As regular readers of this blog know, I’m not a big fan of owning bonds for savings that won’t be needed for at least three years. It may not be for everyone, but I invest 100% of my long-term savings in stocks (with no leverage). For money I’ll need in less than three years, like University tuition for one of my sons, I buy bonds that expire close to the date I’ll need the money.
This means that I don’t get the advantage of rebalancing a portfolio between stocks and bonds. By trading to maintain constant percentages in stocks and bonds, investors are forced to buy low and sell high (as long as they actually do the rebalancing). Too often investors delay rebalancing when an asset class is priced low and the news is full of doomsday stories.
My latest idea is to change my portfolio to include fixed allocations to different stock asset classes. I’m sure that other people have thought of this before, but it’s the first time I have seriously considered committing my money to it.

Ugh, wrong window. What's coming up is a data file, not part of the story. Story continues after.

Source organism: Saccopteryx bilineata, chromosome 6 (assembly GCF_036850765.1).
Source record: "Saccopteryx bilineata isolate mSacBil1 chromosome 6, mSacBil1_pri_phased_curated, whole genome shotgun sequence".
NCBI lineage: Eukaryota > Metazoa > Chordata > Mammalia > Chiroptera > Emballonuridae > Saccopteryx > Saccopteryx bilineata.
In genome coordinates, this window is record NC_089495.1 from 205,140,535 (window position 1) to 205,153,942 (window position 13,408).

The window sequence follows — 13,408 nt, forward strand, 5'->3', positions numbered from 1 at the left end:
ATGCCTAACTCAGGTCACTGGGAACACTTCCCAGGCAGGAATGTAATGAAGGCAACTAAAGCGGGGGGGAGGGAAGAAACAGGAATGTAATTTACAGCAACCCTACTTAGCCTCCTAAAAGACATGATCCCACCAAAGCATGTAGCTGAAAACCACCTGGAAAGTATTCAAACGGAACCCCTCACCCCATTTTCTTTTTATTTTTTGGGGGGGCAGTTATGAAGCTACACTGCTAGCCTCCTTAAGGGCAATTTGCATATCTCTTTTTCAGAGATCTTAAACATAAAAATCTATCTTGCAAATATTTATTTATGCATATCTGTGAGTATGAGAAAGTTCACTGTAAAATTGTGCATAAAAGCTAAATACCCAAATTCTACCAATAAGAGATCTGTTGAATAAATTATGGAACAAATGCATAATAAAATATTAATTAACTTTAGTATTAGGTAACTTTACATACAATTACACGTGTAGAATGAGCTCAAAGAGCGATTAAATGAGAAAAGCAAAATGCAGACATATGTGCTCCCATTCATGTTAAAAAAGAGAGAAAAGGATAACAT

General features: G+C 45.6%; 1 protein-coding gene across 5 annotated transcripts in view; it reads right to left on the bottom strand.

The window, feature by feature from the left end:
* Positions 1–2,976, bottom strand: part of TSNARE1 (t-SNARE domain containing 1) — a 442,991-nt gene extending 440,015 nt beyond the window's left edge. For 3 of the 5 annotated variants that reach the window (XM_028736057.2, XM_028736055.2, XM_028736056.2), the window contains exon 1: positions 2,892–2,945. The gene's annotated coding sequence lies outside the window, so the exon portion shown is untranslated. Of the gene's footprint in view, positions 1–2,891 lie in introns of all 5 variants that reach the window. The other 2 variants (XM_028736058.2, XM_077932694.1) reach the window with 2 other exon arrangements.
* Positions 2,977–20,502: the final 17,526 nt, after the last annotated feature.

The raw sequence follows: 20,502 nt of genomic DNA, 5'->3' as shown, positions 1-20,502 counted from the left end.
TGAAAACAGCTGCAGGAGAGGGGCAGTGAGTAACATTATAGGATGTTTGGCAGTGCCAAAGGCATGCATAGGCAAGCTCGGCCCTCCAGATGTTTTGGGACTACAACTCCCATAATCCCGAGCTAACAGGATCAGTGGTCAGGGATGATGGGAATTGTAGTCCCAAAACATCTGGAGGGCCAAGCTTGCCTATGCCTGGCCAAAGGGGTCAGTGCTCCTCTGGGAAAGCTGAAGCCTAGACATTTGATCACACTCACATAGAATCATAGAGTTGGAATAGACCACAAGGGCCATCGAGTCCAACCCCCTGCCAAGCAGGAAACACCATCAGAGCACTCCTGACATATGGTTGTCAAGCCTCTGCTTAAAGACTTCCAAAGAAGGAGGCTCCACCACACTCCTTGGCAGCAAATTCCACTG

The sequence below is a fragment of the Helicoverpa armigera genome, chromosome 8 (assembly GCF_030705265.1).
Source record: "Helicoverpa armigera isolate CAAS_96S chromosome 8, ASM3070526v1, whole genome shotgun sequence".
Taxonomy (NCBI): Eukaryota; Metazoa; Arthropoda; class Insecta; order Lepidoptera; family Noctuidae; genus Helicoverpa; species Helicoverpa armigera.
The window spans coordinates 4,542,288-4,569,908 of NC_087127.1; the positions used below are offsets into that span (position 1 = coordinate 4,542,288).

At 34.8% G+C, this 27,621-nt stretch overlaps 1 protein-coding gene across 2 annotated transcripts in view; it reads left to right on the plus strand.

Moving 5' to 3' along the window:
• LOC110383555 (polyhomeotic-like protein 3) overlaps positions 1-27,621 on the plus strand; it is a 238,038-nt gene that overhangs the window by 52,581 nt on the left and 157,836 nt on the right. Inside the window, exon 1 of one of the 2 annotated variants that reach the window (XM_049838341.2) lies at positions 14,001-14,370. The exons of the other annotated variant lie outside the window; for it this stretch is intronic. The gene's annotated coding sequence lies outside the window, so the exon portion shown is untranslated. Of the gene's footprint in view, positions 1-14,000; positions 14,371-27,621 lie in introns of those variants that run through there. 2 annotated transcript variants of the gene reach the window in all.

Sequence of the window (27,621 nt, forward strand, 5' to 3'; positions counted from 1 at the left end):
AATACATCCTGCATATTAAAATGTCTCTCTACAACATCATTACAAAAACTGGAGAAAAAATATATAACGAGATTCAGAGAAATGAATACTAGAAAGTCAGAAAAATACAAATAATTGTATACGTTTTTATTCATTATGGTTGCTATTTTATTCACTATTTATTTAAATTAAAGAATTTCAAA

My first thought is to include low-cost index ETFs for Canadian and US large and small cap stocks as well as possibly a few company stocks. I would define a percentage allocation to each stock class and rebalance whenever the percentages went outside of preset bounds.
All simulations I’ve ever done indicate that rebalancing gives a portfolio a small boost, but not enough to overcome the penalty of including an asset class with low expected returns, like bonds. Thus, I want to stick to stocks. I’m interested in reader feedback on this idea along with suggestions for which ETFs (and possibly individual stocks) make sense to use.